By : Frank Teichert
The kris (also spelled keris) is the national weapon of Indonesia and the oldest distinctive weapon in that culture. The kris can be traced historically through the carvings and base relief panels found throughout South East Asia. It is found throughout the Archipelago, as well as in Malaysia and the Philippines. It was the tool of ancient heroes and kings, becoming a symbol of both courage and beauty. Sultans (ruler or sovereign of a country) had elaborate versions of the kris made for them by famous blade smiths.
The kris has a distinctive wavy blade but can also be straight. It is an asymmetrical dagger with distinctive blade-patterning achieved through alternating laminations of iron and nickelous iron. According to legend, Empu Ramadi around A.D. 230 made the first kris. Early krises were leaf-shaped and were called pasopati, paso or pisau, meaning knife, and pati, meaning deadly. Antique krises are kept as heirlooms or votive objects, and some are said to possess magic power. They can also be seen as a symbol of power and of ethnic pride to the Archipelago people.
The curved blade appeared around A.D. 329. The number of curves is always odd, and the correct number for a particular owner is based on a thumb-beside-thumb measuring ritual accompanied by “lucky” incantations. The wavy blade or sarpa lumaku (walking serpent) was perfected and began to decline in the 15th century, the last period of “magic” krises. The pamor (Damascus) blade-welding technique also began to die out after the Majapahit era. Hammer-welding three metal bars containing nickel, iron and meteoric iron created the distinctive patterns. This allowed varying degrees of hardness in the blade, combining sharpness with shatter resistance. Rust and even poison were sometimes added to make the blade deadlier.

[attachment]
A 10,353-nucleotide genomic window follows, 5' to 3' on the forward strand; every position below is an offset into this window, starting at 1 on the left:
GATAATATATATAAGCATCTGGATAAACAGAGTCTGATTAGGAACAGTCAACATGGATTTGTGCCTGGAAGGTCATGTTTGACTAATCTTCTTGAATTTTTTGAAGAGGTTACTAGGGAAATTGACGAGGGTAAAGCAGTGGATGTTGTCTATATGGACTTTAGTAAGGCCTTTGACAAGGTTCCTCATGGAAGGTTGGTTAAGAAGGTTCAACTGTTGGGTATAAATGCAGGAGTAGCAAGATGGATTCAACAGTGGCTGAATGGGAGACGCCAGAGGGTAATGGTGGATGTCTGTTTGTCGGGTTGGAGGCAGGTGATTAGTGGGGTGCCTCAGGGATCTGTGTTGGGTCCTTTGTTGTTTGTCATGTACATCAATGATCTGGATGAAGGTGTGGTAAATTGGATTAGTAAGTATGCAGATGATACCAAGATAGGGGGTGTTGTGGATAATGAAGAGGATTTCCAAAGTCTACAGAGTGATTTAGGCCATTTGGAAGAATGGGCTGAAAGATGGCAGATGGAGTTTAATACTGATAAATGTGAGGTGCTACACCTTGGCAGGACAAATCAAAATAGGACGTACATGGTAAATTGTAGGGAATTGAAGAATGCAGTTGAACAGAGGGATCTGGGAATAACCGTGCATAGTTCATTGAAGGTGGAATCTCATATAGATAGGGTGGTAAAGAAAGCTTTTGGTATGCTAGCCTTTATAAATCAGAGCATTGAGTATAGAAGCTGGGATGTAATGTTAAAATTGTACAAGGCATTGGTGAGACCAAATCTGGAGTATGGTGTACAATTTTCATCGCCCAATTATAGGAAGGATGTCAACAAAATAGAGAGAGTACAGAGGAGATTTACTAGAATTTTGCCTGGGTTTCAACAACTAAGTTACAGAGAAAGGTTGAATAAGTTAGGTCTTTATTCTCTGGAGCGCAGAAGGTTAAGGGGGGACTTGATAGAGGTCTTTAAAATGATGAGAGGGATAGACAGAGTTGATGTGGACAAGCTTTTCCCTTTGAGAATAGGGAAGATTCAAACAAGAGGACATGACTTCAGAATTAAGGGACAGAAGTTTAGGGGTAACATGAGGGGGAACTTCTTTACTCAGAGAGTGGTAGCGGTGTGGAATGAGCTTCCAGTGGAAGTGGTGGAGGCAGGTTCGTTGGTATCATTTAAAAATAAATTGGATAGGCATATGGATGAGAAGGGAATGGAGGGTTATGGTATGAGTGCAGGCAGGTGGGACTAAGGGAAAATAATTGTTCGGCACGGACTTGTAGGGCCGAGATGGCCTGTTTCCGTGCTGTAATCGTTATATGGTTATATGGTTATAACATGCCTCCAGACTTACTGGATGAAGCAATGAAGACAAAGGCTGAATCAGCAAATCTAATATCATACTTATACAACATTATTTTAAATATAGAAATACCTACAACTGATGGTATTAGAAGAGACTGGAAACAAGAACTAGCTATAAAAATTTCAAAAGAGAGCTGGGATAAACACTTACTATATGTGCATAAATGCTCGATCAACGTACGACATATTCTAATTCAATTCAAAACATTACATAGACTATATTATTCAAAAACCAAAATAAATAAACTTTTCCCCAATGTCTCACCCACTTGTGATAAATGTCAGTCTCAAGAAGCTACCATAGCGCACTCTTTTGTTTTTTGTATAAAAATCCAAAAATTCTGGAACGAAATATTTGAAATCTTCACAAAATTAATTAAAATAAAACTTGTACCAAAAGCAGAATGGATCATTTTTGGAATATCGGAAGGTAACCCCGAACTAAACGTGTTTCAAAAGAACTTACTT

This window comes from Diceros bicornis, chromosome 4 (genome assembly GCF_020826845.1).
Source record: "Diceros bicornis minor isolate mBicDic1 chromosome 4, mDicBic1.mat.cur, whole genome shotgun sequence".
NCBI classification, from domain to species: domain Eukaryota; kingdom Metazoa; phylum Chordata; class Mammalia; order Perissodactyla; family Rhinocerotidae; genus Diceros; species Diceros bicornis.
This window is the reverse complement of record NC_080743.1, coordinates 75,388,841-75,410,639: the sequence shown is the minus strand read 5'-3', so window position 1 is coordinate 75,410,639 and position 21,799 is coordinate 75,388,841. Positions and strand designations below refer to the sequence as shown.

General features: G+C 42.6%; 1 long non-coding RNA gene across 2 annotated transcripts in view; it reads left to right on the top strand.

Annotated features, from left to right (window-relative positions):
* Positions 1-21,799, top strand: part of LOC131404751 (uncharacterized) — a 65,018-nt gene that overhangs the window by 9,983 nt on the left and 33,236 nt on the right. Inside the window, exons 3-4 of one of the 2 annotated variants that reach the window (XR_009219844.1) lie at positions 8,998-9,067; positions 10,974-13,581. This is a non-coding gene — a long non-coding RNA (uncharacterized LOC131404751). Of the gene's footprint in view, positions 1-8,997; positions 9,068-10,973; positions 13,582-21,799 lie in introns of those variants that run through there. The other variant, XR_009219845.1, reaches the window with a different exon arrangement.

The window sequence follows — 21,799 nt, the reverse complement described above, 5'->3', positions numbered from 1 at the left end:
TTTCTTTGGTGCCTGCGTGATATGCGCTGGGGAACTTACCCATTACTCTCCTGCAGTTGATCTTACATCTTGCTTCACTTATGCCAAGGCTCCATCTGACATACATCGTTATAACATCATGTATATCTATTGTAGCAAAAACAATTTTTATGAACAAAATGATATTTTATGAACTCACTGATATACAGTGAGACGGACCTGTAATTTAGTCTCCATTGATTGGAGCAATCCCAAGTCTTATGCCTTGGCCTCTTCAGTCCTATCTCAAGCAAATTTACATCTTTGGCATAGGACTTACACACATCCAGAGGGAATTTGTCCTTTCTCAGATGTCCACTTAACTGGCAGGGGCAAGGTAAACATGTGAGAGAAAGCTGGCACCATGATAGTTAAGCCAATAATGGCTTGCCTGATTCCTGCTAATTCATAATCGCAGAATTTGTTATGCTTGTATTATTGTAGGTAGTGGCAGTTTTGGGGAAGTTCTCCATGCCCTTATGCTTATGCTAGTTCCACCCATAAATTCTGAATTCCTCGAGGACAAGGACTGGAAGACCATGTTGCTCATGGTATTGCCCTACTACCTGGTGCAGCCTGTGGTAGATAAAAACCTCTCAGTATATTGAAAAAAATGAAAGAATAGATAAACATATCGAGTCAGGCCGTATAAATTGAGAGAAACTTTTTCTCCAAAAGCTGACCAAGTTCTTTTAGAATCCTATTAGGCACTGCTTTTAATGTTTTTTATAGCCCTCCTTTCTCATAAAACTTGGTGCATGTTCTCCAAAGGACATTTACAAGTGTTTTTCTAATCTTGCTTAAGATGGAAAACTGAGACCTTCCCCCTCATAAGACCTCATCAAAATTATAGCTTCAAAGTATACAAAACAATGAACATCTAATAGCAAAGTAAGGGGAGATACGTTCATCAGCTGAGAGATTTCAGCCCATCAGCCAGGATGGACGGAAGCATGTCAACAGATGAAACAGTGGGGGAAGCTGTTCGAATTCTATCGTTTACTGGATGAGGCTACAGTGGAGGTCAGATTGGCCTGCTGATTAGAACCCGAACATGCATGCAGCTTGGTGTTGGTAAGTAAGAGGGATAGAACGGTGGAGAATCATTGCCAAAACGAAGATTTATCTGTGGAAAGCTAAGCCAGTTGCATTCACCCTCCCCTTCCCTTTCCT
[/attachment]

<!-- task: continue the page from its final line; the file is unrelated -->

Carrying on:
Throughout the Archipelago, the kris is a symbol of heroism, martial prowess, power and authority. As a cultural symbol, the meticulously decorated kris represent refinement, art and beauty, as the pride and prized possession for its owner; however, as a weapon it is associated with violence, death and bloodshed, therefore for this reason the kris is not used to symbolise Javanese culture or royalty, as Javanese tradition promotes harmony and discourages direct confrontation. This is also why the Javanese traditionally wear the kris on their back, to symbolize violence as the last resort. The kris can also be seen on different flags, emblems, coats and logos throughout the Archipelago and after the Malaysian independence, it became a symbol of Malay nationalism and is featured as the official flag of the United Malays National Organisation, Malaysia’s biggest and main national political party.
The kris is made up of three parts, the blade, the hilt and the sheath, these parts of the kris are objects of art, often carved in meticulous detail and made from various materials, such as metal, precious or rare types of wood, or gold or ivory. The kris usually has a curved pistol-grip hilt that aids in stabbing strikes. It allows the palm of the holding hand to add pressure to the blade while stabbing. A kris only offers minimal protection for the hand by the broad blade at the hilt. As with the hilt, a kris’ sheath is also an object of art. It can be made from various materials, usually, a wooden frame to hold the blade which can be coated with metals such as brass, iron, silver, or even gold. The upper part of the sheath formed a broad curved handle made from wood or sometimes ivory. It could be adorned with precious or semi-precious stones.
The kris in the Ditsong National Museum of Cultural History Collection is plain, the sheath is made from wood, it has the traditional serpent curved blade and the hilt is made from ivory carved with a floral motif and is slightly bent. To view this amazing blade visit Ditsong National Museum of Cultural History.